While Detroit has a long history of migration and now hosts thousands of refugees and immigrants, the growing community of African asylum-seekers remains largely unnoticed. There is a great number of Africans now resettling in Detroit through Freedom House, one of the only shelters in the country providing pro-bono housing, legal, and social services to those fleeing persecution and seeking asylum in the United States. The word spreads fast, and most people hear about the shelter through other Africans they meet when they first arrive in the country.
Unlike resettled refugees from Syria, Iraq, and Afghanistan whose stories we often hear about in the media, asylum-seekers in the United States are not given financial support from the government when they arrive, and their legal status remains undecided for years. These photos explore the ongoing impact of the asylum-seeking process on individuals—the echoes of forced migration and trauma, a future of newness and uncertainty.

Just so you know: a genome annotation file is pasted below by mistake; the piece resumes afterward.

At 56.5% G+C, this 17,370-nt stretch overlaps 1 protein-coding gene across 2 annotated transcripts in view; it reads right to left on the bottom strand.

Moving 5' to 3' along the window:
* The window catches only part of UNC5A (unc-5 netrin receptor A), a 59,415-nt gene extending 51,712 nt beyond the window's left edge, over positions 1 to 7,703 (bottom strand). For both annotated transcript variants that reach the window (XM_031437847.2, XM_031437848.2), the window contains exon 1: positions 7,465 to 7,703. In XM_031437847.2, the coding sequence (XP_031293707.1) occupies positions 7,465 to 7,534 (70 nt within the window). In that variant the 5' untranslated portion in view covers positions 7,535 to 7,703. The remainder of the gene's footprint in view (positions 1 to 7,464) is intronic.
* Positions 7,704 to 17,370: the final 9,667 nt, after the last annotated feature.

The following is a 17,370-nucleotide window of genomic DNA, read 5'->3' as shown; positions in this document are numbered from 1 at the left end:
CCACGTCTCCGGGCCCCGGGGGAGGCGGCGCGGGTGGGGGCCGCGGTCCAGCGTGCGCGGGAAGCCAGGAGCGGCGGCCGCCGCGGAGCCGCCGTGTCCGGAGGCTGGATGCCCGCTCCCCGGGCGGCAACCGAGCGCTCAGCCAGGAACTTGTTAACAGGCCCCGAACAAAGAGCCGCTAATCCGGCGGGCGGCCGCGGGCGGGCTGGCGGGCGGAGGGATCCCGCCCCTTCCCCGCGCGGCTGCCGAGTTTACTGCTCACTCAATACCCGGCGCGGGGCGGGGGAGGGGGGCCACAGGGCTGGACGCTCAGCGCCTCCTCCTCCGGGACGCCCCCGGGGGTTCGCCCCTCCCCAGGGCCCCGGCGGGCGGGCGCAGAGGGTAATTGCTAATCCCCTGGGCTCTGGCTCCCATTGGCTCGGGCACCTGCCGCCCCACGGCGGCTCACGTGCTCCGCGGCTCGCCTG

Kate* and Pamela*, who are cousins from the Republic of Congo, fled their country to come to Detroit where they applied for asylum in 2016. While Kate* and Pamela* wait years for their case to be processed, they rent an apartment together, they have jobs and form strong relationships. They are rebuilding a life in limbo—a life in between their past in Congo and their potential future in Detroit. Neither here nor there, they are between familiarity and the unknown, their pain and their healing, home and exile.